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Higher oil prices hitting Swedish households

Monday, 30 January 2012
The price of petrol can run up to Skr20 per litre and could even go up more due to the boycott of Iranian oil which could lead leads to a global crisis, according to Swedish experts. But even small increases will be felt in the household economies.

“A doubling in oil prices strikes immediately through the Swedish price of petrol and related products. There will be immediate price spikes,” said Ulf Svahn, CEO of the Swedish Petroleum and Biofuels Institute.

A doubled of the price of crude oil today would mean that fuel will cost more than Skr 5 more per liter. This includes the additional VAT to consumers. The risk is that an oil crisis also brings with it additional increases because the market is upset.

Households will therefore be seing a rise in oil prices primarily to vehicles powered by petrol and diesel where it becomes more expensive to run. The cost of flights to holiday destinations will also increase. Those who still heat their houses with oil will also feel the price increases.


However, the view is that households can cope for a while with the dramatically higher oil prices. Households have saved substantially in 2011 and also the not so ugly electricity prices this winter was less that expected according to Gunilla Nyström, private economist at SEB bank.

But the high oil prices will on the whole bring in the spill over effect in that, according to Nystrom, with higher oil prices, there will be higher prices overall. Inflation will increase as the purchasing power deteriorates reducing the scope for consumption. A negative economic development can also lead to more may lose their jobs.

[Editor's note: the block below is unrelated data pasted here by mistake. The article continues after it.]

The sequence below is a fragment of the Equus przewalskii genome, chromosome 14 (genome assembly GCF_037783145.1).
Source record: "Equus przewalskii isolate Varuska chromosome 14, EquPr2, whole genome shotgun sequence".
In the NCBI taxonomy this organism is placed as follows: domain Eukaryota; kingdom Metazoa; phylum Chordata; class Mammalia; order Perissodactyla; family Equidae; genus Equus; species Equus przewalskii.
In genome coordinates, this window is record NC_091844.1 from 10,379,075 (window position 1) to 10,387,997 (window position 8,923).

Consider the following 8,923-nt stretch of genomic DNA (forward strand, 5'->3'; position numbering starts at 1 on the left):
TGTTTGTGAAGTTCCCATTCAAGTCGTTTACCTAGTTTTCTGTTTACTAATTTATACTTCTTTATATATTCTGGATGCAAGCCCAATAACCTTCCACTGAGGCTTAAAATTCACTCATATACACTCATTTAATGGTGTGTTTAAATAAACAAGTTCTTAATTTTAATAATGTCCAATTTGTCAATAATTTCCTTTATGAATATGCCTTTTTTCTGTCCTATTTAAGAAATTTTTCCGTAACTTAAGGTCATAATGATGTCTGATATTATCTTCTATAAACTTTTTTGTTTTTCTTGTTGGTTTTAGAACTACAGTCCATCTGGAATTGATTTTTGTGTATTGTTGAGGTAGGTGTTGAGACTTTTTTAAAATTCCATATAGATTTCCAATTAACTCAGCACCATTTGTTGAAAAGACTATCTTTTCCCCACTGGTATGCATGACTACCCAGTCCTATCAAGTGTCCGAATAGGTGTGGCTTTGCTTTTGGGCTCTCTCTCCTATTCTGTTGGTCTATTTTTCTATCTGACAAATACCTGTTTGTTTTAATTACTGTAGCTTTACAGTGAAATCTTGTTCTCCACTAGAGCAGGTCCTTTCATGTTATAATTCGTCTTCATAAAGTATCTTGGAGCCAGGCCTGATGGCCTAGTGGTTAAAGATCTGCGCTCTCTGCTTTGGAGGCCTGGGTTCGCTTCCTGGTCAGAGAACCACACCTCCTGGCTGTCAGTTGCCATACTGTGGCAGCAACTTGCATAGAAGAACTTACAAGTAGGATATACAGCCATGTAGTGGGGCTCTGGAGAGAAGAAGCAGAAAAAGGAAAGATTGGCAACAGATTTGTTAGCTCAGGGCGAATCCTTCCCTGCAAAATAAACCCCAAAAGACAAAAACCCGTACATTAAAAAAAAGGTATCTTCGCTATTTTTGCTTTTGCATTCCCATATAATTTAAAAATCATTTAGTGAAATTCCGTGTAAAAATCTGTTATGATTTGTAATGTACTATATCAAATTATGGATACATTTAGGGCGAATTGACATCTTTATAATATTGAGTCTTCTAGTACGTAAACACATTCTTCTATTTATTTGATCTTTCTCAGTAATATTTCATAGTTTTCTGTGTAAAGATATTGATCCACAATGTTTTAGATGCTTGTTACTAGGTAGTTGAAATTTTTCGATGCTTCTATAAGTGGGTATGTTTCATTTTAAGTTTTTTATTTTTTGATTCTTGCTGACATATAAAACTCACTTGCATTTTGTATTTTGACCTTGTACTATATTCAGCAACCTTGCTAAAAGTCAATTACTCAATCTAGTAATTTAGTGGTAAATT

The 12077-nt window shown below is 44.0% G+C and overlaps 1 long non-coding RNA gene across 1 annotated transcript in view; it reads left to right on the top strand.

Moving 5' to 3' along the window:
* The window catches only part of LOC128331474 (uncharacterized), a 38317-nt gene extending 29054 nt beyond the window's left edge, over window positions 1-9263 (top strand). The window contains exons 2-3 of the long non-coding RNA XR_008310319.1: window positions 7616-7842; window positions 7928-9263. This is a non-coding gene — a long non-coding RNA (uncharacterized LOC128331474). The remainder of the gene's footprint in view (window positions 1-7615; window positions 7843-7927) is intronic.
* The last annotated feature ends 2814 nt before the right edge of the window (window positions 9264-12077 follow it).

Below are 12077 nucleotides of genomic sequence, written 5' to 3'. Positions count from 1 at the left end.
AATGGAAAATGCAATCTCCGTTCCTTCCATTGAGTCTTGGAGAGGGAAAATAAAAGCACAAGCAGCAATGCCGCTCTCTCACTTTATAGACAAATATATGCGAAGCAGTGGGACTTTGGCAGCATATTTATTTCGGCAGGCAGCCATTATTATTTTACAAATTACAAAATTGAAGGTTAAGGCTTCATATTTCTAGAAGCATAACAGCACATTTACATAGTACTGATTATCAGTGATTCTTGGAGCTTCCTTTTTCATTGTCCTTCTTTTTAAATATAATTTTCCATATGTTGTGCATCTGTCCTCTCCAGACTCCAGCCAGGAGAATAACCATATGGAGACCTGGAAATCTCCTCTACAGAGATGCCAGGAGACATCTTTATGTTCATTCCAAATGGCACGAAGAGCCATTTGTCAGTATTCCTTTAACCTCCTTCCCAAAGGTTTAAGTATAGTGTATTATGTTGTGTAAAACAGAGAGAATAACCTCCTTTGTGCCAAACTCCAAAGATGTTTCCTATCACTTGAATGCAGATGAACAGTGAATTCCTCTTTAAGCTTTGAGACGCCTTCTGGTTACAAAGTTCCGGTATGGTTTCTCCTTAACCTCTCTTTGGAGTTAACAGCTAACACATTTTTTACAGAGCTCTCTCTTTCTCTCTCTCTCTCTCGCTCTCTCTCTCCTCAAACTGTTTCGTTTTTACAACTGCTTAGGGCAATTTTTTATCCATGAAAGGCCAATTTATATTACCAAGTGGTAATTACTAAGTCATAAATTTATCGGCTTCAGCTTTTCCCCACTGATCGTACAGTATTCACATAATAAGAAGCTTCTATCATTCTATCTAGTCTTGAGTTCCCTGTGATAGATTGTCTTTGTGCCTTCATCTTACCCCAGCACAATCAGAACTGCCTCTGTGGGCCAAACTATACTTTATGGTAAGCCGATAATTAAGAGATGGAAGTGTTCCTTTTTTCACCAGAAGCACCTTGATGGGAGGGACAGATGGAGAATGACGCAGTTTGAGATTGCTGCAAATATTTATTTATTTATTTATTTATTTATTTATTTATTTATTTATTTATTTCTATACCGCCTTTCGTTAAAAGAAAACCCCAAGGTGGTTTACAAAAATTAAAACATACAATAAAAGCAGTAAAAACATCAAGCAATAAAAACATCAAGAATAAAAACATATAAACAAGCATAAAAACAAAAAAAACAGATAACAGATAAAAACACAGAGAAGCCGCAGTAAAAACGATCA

Large parts of the Swedish basic industries such as iron and steel mines and forest industry consumes much energy and oil has been a great source of energy. But the situation has changed.
Sweden more is moving away from oil use. Oil price is not an issue that have increased focus on now, according to experts in the Forest Industries sector.

Steel and mines respond in much the same way. A sector which is still totally dependent on oil, however, is the transport sector with all trucks needing that. Probably this is the reason by the Swedish transport sector complained of a dismal future in a recent survey on the how the various industrial sectors seen their future.

“There is a fuel surcharge and the increase can be quite quickly passed on to the customer. It is society that in one way or another will bear the cost,” said Johan Lindstrom, president of the Swedish Road Haulage Companies.
By Scancomark.se Team

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